The man stepped outside for the second time that morning. As he started down the walkway, he tried to distract himself by marveling at the beautiful colors of the fall leaves. Before he knew it, he was past his mailbox. A woman on a bicycle whizzed by him at top speed as he turned the corner from his walkway to the sidewalk. "Move outta the way, ya asshole!" she yelled. The man could feel tears welling up in his eyes. He stopped in his tracks, leaned against his fence, and took a deep breath. This was about much more than a bagel. This was about reclaiming his life, feeling independent, and being proud of the life he has lived. He had to stop letting others control his life. He must take charge of his own destiny and get over the sickness that he thought was ridiculous, but could not control. Taking another ragged breath, he stepped back onto the sidewalk.

When he got to the first corner, there was an elderly woman there waiting to cross the street. As the man approached, the woman looked up at him with a beautiful smile. "Nice day we're having!" the woman said. The man cracked a small, timid smile. The traffic sped by, blowing a gust of wind through the man's hair. He looked further down the road, and saw the sign for Harry's Bagel Shop. A burst of enthusiasm ran through the man's bones. He smiled. The crosswalk sign flashed the word WALK in white. The elderly woman stepped into the street. The man followed suit, and started counting his steps. 1...2...3...4...5...6...7...8...9...10...11...12...13. He was a block from home, on the other side of Marshall Avenue.

As he walked the final block, he began to meet the eyes of his fellow pedestrians. Some smiled, some didn't. The elderly woman stopped to window shop. As he walked past her, he said "Have a good day miss." She smiled a thank you. A few more feet and one more street to cross, he thought. He could do this. He was nearly at his destination. He could taste his Freedom Bagel. He stopped at the crosswalk on the corner of Marsh and 45th. He couldn't believe that he was actually going to do it this time. As he waited for the white WALK to flash, he watched the patrons exit Harry's Bagel Shop. How easy it must be for them to do this everyday thing. They would never know how difficult his journey has been.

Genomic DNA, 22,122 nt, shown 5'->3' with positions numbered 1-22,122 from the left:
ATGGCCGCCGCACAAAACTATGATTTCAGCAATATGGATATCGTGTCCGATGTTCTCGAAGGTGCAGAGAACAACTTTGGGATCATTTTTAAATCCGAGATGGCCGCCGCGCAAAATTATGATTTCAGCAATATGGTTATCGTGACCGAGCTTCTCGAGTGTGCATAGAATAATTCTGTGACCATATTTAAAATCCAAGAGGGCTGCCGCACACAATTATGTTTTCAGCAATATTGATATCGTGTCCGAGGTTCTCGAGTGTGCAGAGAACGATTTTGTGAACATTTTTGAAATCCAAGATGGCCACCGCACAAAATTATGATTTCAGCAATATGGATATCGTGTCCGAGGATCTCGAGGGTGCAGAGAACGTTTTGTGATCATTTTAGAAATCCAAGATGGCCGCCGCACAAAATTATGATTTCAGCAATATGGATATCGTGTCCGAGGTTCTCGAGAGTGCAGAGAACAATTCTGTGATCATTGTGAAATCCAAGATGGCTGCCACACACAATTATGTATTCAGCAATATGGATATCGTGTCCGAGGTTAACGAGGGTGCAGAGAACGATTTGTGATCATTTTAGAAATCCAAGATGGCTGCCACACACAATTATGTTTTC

A woman walked out of Harry's Bagel Shop with the same flaming red hair as his sister. He was only getting small glances at this woman through the vehicles speeding by. The woman turned around in his direction. It was his sister. She had a small bag in her hand, and seemed distracted. He yelled her name over the roar of the traffic. His sister looked in his direction, and her eyes grew wide as she began to realize what he had done. He could see her face form into the unmistakable expression of happy crying. She dropped her bag of bagels as she brought her hands up to her mouth, in awe. Her fire red hair was blowing in the wind from the cars speeding by in between them.

They stared at each other from opposite sides of 45th. The man beamed, proud of himself, and shed tears of his own. The traffic finally stopped and the man stepped into the street. He walked with quick steps, wanting to hug his sister. As he looked ahead, into her eyes, her face began to contort into an unfamiliar expression. She waved her hands and screamed "STOP!". He didn't understand. He didn't see the bus speeding in his direction.

At the man's funeral, his grieving sister told this story. She told of how brave her brother was, and what he had endured. She told the other mourners of the irony of life. How could a man endure so much, only for it to end in such a wretched way? Among the mourners was the woman on the bicycle that sped by him that day. She worked with, and barely knew the man's mother. She did not know the man she called an asshole that day was the man laying in the coffin. She cried over the strength of this stranger that was now in heaven. It was such a moving story.